As Dee Fynn – a baker at the Halifax Convention Centre – tells it, he was just looking for somewhere quiet to make a quick phone call on his midday break, when he stumbled upon what many are calling a ‘bizarre, if not entirely unexpected’ find.
“I walked into the ballroom, already dialling my buddy to see if he wanted to head down to The Seahorse Tavern later for a few drinks,” Dee described to a national reporter, who just happened to be town. “But before I could tell my friend that I needed a beer worse than Andrew Scheer needs a Liberal spending scandal, I saw that on stage – in a room I had assumed was empty – were two complete relics. And they were speaking like politicians did back when a new Studebaker cost $1700, and coulee get around a kilometre per litre.”
He went on to describe the curios he discovered at the front of the conference room as, “A big one. And then another decent-sized guy beside him with a smile still plastered on his face.”
The finding has political historians wondering if they’ve been rendered effectively redundant.
“What Mr. Fynn appears to have stumbled upon is a completely preserved, intact, political ideology from the middle of the last century,” says Dr. Laurent du Var, a leading researcher in the field of Ancient Canadian History. “Complete with a total aversion to environmental restrictions, regressive views on abortion rights, similarly hindward looking tolerance for a person’s entitlement to end their own life, and an attachment to pipelines that would make a Mario brother blush. Frankly I didn’t think I’d see a political package like this again in my grandfather’s lifetime.”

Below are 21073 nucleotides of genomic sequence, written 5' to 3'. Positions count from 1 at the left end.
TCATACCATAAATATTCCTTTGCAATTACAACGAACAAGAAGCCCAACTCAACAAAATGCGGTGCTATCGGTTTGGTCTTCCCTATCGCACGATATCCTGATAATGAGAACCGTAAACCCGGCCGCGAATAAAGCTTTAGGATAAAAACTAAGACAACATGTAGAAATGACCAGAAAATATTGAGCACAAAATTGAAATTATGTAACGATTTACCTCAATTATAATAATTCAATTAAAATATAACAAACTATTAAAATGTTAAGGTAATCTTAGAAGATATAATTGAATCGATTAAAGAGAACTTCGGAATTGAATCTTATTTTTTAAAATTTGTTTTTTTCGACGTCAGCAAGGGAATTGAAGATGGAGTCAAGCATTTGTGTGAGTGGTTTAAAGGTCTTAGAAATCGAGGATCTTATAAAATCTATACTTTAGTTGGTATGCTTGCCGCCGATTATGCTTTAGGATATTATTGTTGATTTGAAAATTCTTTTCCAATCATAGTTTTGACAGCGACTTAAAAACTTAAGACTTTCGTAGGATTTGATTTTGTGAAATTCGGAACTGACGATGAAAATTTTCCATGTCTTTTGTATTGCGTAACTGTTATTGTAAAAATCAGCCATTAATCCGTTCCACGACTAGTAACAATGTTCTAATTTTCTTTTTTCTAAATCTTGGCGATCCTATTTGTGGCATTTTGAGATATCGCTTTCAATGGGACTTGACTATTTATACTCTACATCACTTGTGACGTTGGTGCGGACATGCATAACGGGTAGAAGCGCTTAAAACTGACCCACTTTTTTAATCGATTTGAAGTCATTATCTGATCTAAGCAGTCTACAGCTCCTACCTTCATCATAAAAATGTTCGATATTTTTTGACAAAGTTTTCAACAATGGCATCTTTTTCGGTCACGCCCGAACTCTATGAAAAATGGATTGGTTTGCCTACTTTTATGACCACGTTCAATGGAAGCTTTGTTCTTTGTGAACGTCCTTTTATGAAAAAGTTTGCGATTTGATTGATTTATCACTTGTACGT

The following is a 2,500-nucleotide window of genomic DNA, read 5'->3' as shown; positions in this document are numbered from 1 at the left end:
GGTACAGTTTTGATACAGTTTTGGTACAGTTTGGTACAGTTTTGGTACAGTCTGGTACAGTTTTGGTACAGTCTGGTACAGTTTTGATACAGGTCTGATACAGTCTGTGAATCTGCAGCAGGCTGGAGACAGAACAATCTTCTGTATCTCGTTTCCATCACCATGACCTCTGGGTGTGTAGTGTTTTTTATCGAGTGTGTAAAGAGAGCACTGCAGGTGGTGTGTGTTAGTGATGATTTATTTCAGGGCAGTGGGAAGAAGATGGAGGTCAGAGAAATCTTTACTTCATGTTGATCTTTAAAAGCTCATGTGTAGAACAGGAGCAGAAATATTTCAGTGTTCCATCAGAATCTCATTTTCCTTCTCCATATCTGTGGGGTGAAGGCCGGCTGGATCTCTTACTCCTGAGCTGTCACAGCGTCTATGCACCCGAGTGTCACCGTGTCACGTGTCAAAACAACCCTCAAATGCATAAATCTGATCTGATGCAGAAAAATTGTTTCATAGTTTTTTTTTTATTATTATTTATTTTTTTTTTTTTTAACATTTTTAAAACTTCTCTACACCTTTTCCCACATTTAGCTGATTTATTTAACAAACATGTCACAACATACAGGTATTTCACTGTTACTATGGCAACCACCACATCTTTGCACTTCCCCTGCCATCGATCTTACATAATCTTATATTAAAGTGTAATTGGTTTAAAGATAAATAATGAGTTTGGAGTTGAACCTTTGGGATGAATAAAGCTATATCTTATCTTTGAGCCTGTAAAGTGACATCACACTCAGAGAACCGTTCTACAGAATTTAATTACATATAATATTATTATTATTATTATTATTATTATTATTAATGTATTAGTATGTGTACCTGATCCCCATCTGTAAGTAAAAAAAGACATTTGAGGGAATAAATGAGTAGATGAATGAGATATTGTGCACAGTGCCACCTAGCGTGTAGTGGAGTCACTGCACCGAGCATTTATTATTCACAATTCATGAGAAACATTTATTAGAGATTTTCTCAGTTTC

And, what is perhaps most interestingly of all, an entire federal party was discovered nearby to the rare finds. One which appears intent on using the dated thinking as a platform with which to win an election. In 2019.
“The Canadian Progressive Conservative party was seen, en masse, in the same room as the less-than-golden, surprisingly-not-very-olden men,” Laurent continues.
“While frozen, and more than a little stiff, the men were clearly still capable of repeating lines taken directly from a period of this country’s history that pre-dates the Canada Health Act, legalization of abortion, NAFTA, and four of the Toronto Maple Leaf’s Stanley Cups. Just to give you an idea of how far back we’re going here.”
For his part, the baker, Dee, says the whole thing gave him the creeps.
“It was like time had stopped for these guys, but gone on to do a heck of a lot of great things for everyone else. Accomplishments that they seemed to take as personal slights, and challenges to be rewound. Like an 8-track, or whatever it was they listened to back in their day.”
While he says he’s been assured that the artifacts will be gone by the end of the weekend, Fynn says that he won’t be going back into the ballroom any time soon.
“And I sure as hell won’t be voting for any antiques.”